i can't disagree that there isn't many machines that will out plow a skid steer. however, i just switched from a bobcat s250 that had the second gear and a blizzard plow to a kubota m7040 with a 10' snow pusher. i did this for one simple reason. i was sick and tired of feeling that i just got the **** kicked out of me after a long night in the skid steer. the kubota grand cab is more comfortable than any truck out there. the visibility is outstanding. and the ground speed is 20mph. every account needs its specific equipment, this tractor pushes snow all night on a huge (10+hours) apartment complex. i pair the tractor with a basic straight blade truck to cut away from cars and garages. so for me, it all boils down to ease of operation. by the way, kubota m7040 with grand cab, FEL, filled rear tires, 9 foot back drag blade, and 10 foot avalanche snow pusher for $39,500 out the door. best of luck to you.
     
  8. blowerman

    blowerman PlowSite.com Addict
    Messages: 1,261

    If you are comparing compact tractors to a skiddy, sure they are faster. Like GRSP says, tractors are far more comfortable and with the right set up, they are way more versitile than a skid. I do use skiddys, but run the tractor myself.
     
  9. grsp

    grsp Member
    from indiana
    Messages: 89

    blowerman, we also kept 2 skid steers that i have the younger guys run. but the kubota is my new toy. i put my time in the skid steer. i can laugh about it now, but i haven't been dizzy at all this year. i use to feel like i was still in the damn thing hours after i got out of it. good things do come with age!
     
  10. K&N Snow

    K&N Snow Member
    Messages: 45

    So... what size of tractor to keep up with skid? When I said mid sized tractor I was thinking 70 to 100 Hp with a 12 to 14 foot pusher with a plow type mount
     
  11. merrimacmill

    merrimacmill PlowSite.com Addict
    from MA
    Messages: 1,822

    Are you running the 10 foot pusher on a plow type mount, or on the front of the FEL?

    Wow, those M-series are cheaper than I thought. I was looking at a L5740 similarly set up for over 40,000. Well around 36,900 with just the cab and loader, but with the pusher and back blade it would be over 40. Now, what is the difference between the syncro shuttle, and hydraulic shuttle? I'm not familiar with the operation of either of these, I'm just used to hydrostatic. Is that why the L series are more expensive? It seems that M7040 is a lot more tractor for the money..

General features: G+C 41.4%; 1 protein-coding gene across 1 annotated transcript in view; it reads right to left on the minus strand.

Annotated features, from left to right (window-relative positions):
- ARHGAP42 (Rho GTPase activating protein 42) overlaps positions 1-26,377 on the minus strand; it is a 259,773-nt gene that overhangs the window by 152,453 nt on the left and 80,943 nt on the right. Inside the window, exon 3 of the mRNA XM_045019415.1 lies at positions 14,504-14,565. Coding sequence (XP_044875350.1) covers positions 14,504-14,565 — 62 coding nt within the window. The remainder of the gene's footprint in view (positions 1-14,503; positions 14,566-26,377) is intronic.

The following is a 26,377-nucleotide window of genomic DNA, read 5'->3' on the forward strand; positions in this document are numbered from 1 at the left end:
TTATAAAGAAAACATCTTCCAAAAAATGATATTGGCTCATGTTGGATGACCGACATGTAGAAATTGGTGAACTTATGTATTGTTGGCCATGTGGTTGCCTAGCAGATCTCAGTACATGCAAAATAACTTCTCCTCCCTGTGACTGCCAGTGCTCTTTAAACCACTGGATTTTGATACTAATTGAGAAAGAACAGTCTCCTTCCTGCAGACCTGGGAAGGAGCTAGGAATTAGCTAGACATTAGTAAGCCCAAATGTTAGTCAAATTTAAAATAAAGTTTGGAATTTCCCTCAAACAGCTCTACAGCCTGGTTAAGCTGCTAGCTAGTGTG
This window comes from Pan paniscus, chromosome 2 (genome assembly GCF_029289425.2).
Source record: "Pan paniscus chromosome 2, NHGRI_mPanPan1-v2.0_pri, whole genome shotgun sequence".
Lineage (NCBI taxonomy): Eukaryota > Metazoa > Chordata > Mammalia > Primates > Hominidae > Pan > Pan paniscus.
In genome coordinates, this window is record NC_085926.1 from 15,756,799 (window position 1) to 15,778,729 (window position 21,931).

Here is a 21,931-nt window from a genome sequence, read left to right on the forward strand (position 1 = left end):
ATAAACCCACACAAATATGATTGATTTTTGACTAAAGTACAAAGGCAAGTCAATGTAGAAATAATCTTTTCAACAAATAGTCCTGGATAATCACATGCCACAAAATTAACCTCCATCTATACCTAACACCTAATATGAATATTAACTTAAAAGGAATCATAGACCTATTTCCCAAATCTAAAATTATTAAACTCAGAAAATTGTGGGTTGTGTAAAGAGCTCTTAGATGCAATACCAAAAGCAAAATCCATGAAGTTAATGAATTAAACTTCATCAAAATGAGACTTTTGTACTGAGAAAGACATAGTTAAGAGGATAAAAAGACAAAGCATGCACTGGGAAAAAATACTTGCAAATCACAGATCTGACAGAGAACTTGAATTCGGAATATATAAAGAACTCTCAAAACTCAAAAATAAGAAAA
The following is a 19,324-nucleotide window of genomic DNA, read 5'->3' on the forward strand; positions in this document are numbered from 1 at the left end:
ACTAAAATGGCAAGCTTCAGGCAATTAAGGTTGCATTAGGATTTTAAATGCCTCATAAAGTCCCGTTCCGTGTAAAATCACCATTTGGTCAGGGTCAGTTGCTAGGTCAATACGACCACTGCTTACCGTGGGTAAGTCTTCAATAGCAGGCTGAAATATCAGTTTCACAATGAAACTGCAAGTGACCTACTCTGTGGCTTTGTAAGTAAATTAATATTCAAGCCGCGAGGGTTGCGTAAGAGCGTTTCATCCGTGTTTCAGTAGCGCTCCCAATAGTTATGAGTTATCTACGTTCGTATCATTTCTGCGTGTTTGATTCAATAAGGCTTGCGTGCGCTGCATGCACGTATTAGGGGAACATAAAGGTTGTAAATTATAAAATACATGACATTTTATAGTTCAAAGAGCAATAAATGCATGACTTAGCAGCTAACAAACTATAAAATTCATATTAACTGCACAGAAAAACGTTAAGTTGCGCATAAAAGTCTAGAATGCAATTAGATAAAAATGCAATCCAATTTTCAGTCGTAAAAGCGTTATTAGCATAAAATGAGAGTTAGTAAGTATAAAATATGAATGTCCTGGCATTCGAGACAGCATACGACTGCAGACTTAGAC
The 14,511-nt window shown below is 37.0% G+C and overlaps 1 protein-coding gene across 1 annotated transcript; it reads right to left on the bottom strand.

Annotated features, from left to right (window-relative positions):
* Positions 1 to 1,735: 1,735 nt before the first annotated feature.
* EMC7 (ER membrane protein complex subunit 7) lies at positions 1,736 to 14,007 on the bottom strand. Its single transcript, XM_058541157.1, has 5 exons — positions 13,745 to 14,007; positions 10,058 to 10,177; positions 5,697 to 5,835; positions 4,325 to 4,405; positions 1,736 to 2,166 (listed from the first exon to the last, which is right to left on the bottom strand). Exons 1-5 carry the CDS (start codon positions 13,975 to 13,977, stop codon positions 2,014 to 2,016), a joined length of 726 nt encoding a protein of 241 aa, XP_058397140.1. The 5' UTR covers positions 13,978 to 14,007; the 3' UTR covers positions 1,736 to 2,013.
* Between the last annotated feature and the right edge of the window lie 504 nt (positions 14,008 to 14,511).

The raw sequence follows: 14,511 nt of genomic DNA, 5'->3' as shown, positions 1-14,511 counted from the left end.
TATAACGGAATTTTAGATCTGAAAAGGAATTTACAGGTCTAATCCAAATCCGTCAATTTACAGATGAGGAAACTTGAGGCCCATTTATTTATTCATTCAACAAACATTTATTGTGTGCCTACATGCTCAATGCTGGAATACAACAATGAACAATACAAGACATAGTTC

Something that I am seriously looking into is the idea of getting an inverted snow blower on the back of a larger tractor, and hitting a very local and condensed area with heavy advertising (direct mail, door hangers, etc) and setting it up with 50 or so resi's. I"m just wondering if the M series would be to big for landscaping projects in the summer.
     
    Last edited: Dec 8, 2008
  12. Ramairfreak98ss

    Ramairfreak98ss PlowSite.com Addict
    Messages: 1,905

    Everything he said is very true. My biggest consideration was overall operating costs per hour, "maintenance" .

    Yes a skid will turn faster than anything that "isnt" a skid steer. Yet i dont like a lot of them, and for anything OTHER than snow removal, i think skids are a pita. For landscaping work i looked at a CAT track, which was awesome, but tons of $$$. I liked their heavier 287/297/299C cab track skids, but cant afford one. Not only that, but its something ridiculous like $17 an hour to run. The under cartridge, tracks, oil and fluid changes, even if at only 500hrs will kill a small company like us. If im not the one using it, and someone abuses it, they can do more damage to that type of machine than a tractor.

    A 4x4 tractor probably has the least operating cost "wear and tear" than everything else out there. Besides purchase costs, it will be cheaper.

    Our new JD 4720 cab tractor weighs somewhere in the 5700lb range with the loader assembly on but no bucket, thats with the optional rear 220lb wheel weight.

    5700lb machine
    900lbs 8' push box
    1500lb cement rear ballast box
    175lb operator

    8275lbs for that machine, yeah its plenty heavy, but i know with pallet forks on it just barely can lift a 2700lb pallet of rock salt. And even with all the weight, its so far forward that it still teeters the back of the tractor.